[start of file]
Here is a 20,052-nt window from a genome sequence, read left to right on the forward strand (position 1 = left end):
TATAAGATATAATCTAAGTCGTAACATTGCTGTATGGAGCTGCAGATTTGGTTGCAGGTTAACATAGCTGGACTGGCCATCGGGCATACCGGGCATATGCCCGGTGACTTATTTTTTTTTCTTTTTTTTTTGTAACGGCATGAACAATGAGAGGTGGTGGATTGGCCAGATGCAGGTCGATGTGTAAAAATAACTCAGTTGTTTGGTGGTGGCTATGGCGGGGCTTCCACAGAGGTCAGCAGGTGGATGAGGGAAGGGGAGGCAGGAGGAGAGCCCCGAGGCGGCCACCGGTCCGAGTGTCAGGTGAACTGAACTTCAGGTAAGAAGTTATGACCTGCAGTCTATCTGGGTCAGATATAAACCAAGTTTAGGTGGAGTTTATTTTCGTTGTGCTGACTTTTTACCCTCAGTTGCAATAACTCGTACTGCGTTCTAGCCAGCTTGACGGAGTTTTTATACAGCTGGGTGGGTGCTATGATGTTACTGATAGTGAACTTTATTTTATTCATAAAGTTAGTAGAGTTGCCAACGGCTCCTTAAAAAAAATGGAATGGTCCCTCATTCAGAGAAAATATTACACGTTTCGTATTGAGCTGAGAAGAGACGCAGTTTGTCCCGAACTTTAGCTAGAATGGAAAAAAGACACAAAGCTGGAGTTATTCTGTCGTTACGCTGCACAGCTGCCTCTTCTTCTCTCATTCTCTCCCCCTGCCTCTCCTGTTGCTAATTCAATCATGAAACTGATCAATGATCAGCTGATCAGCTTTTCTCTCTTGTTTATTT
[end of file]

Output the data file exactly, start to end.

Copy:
Here is a 20,052-nt window from a genome sequence, read left to right on the forward strand (position 1 = left end):
TATAAGATATAATCTAAGTCGTAACATTGCTGTATGGAGCTGCAGATTTGGTTGCAGGTTAACATAGCTGGACTGGCCATCGGGCATACCGGGCATATGCCCGGTGACTTATTTTTTTTTCTTTTTTTTTTGTAACGGCATGAACAATGAGAGGTGGTGGATTGGCCAGATGCAGGTCGATGTGTAAAAATAACTCAGTTGTTTGGTGGTGGCTATGGCGGGGCTTCCACAGAGGTCAGCAGGTGGATGAGGGAAGGGGAGGCAGGAGGAGAGCCCCGAGGCGGCCACCGGTCCGAGTGTCAGGTGAACTGAACTTCAGGTAAGAAGTTATGACCTGCAGTCTATCTGGGTCAGATATAAACCAAGTTTAGGTGGAGTTTATTTTCGTTGTGCTGACTTTTTACCCTCAGTTGCAATAACTCGTACTGCGTTCTAGCCAGCTTGACGGAGTTTTTATACAGCTGGGTGGGTGCTATGATGTTACTGATAGTGAACTTTATTTTATTCATAAAGTTAGTAGAGTTGCCAACGGCTCCTTAAAAAAAATGGAATGGTCCCTCATTCAGAGAAAATATTACACGTTTCGTATTGAGCTGAGAAGAGACGCAGTTTGTCCCGAACTTTAGCTAGAATGGAAAAAAGACACAAAGCTGGAGTTATTCTGTCGTTACGCTGCACAGCTGCCTCTTCTTCTCTCATTCTCTCCCCCTGCCTCTCCTGTTGCTAATTCAATCATGAAACTGATCAATGATCAGCTGATCAGCTTTTCTCTCTTGTTTATTT